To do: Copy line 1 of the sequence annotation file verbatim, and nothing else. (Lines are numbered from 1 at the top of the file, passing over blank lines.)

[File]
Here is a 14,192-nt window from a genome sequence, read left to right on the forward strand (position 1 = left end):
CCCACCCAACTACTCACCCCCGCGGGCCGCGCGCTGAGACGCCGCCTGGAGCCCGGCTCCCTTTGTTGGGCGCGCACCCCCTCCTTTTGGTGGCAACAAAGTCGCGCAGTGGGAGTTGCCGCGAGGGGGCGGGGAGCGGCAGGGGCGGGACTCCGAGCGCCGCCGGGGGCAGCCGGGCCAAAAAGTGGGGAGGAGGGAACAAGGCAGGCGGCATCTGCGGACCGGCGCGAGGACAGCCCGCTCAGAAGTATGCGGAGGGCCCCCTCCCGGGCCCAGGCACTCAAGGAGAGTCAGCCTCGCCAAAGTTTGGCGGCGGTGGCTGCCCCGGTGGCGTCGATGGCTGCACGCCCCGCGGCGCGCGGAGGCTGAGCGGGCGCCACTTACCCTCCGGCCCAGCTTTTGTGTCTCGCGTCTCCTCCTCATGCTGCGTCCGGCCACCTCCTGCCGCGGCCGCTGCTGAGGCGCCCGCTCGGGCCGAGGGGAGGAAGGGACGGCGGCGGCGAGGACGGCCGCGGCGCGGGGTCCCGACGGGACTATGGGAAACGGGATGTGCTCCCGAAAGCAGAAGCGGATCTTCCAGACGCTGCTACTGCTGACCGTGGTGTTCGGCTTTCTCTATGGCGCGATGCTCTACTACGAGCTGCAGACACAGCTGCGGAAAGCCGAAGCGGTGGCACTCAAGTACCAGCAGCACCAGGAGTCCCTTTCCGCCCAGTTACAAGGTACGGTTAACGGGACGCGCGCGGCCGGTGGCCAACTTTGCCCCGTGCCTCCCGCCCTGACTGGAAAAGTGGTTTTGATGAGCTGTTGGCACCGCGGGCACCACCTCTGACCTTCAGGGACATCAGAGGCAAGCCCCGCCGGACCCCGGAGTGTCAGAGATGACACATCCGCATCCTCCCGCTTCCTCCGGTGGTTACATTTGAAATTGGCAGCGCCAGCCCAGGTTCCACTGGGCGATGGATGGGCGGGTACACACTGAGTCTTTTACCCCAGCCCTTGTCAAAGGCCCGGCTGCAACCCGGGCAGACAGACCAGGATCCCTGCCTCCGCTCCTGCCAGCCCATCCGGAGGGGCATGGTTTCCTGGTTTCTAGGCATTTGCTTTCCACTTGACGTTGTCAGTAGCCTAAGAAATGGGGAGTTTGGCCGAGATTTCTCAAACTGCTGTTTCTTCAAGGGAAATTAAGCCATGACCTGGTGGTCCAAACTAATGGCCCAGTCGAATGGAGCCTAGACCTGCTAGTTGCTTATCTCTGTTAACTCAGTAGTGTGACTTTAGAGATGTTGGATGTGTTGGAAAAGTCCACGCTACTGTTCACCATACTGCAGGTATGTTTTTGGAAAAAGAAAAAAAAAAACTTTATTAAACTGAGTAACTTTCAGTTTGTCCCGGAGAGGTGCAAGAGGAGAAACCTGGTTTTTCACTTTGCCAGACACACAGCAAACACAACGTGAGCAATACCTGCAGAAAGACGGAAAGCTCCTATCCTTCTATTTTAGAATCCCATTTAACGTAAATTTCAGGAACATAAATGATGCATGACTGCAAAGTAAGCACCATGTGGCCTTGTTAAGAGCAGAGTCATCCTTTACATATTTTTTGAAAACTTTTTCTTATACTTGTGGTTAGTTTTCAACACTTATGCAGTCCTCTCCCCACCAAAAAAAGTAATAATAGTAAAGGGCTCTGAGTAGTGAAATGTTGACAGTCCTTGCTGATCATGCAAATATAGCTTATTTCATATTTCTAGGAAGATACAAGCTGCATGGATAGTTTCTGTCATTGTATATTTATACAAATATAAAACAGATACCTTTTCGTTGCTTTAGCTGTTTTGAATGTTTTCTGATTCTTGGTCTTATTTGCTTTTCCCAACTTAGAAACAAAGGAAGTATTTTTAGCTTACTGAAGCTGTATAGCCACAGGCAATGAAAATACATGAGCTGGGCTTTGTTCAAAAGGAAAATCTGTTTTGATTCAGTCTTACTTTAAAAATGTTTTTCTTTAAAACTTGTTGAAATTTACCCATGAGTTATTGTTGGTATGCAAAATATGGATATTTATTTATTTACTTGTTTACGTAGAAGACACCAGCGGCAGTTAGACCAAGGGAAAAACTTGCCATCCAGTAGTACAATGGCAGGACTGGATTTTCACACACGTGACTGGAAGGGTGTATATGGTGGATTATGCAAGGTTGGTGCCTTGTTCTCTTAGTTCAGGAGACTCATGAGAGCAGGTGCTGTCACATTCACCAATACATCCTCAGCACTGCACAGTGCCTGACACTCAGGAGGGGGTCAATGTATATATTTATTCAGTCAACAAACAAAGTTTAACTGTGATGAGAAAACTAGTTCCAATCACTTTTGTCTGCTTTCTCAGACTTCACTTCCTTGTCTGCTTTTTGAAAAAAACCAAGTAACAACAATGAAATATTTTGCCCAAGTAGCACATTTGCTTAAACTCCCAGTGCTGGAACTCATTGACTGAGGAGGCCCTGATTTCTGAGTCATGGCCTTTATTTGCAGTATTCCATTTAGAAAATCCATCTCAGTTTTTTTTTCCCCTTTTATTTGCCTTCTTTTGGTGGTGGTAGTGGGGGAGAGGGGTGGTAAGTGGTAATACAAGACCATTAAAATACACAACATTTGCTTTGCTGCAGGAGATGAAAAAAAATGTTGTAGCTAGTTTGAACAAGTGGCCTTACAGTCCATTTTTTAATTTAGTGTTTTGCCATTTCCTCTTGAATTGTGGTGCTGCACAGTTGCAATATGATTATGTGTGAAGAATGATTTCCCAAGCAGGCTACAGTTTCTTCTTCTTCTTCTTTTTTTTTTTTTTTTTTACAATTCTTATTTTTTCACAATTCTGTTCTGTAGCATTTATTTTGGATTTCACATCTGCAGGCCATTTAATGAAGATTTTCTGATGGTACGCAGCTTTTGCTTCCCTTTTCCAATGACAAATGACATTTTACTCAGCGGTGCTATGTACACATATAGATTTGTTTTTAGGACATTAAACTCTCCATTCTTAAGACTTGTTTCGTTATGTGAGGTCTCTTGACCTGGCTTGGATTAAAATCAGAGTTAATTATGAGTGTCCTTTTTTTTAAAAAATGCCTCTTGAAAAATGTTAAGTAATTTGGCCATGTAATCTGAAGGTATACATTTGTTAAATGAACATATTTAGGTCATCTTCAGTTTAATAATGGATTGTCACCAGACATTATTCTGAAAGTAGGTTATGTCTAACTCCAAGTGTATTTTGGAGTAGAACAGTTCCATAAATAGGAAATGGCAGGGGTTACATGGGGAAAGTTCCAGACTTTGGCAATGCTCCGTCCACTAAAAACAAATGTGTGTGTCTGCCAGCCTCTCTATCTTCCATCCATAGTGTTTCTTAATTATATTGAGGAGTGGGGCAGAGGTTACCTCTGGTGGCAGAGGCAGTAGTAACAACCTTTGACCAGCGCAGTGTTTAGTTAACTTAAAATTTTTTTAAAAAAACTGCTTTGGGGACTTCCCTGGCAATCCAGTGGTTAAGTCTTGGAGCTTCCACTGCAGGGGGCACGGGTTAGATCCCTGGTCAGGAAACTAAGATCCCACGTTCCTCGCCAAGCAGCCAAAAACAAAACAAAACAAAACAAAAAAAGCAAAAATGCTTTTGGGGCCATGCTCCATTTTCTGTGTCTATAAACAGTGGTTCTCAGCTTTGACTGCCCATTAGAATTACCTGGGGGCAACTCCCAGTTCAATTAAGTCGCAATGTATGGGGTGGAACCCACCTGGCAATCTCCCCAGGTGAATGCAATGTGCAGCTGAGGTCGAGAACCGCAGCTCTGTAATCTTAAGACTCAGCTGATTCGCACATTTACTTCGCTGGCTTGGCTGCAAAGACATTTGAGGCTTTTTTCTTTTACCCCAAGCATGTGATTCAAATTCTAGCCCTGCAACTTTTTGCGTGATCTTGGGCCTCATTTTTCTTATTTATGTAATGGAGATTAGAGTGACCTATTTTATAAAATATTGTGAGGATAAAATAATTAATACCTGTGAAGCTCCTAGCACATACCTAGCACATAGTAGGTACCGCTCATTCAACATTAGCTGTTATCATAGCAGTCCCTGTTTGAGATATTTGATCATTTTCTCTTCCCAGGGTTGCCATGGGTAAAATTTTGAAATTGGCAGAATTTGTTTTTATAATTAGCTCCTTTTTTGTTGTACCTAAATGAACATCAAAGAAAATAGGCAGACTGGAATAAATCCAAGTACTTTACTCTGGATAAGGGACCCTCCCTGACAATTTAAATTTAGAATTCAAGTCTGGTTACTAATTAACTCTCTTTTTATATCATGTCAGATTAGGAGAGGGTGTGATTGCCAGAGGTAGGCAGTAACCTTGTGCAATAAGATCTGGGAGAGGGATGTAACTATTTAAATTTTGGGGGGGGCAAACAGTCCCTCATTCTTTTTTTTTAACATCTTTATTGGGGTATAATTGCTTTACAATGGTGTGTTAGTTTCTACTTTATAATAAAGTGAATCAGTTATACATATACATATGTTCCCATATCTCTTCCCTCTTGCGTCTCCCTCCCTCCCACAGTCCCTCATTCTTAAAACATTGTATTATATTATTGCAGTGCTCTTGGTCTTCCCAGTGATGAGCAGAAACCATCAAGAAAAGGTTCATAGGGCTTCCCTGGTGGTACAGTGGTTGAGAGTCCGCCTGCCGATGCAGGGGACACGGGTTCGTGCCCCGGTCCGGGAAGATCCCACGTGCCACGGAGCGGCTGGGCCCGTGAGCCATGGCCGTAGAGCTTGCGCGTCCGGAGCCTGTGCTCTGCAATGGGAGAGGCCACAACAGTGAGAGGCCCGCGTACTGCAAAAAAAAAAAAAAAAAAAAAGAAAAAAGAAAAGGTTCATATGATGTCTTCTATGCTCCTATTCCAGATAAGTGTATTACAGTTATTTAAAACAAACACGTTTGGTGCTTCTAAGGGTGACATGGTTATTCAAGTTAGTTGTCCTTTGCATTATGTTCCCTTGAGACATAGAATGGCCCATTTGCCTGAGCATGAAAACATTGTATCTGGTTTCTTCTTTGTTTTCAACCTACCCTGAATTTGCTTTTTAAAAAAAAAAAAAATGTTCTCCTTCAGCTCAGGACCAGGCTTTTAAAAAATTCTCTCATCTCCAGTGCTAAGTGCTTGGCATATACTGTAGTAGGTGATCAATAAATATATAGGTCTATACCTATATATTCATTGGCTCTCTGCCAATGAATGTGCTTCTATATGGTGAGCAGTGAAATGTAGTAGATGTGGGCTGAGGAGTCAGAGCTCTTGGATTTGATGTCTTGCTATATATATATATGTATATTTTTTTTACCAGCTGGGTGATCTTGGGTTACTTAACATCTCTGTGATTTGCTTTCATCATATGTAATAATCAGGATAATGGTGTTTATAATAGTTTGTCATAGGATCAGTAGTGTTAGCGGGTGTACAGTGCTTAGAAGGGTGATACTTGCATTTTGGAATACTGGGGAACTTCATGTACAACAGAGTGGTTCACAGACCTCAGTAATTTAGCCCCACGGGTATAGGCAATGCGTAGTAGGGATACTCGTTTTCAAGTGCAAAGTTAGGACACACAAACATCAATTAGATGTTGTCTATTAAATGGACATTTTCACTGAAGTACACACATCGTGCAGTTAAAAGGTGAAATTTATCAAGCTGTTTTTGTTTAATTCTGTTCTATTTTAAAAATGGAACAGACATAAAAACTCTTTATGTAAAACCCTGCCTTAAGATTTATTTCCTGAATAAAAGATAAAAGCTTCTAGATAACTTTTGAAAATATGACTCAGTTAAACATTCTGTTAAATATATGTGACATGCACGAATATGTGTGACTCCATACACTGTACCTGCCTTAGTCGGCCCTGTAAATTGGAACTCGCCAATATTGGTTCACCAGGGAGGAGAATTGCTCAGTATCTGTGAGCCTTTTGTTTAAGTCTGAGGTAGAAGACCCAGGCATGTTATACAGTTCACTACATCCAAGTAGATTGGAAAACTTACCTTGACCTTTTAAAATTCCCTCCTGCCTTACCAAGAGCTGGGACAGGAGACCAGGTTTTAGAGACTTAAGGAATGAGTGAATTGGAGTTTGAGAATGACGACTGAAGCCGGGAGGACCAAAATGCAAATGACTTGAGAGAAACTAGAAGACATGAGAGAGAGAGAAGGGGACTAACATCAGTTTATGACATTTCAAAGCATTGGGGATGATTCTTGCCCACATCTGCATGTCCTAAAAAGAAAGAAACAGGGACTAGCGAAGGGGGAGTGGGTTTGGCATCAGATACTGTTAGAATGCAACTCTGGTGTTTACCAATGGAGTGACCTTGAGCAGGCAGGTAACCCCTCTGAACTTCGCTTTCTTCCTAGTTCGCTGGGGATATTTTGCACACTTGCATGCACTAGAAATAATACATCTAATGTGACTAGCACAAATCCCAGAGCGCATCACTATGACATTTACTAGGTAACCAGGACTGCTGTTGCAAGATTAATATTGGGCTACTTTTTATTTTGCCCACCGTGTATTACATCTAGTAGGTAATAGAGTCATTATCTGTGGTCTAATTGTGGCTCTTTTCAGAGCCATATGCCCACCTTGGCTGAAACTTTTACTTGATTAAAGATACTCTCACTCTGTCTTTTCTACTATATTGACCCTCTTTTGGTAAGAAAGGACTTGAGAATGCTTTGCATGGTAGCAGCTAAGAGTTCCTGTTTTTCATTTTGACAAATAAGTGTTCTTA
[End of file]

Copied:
Here is a 14,192-nt window from a genome sequence, read left to right on the forward strand (position 1 = left end):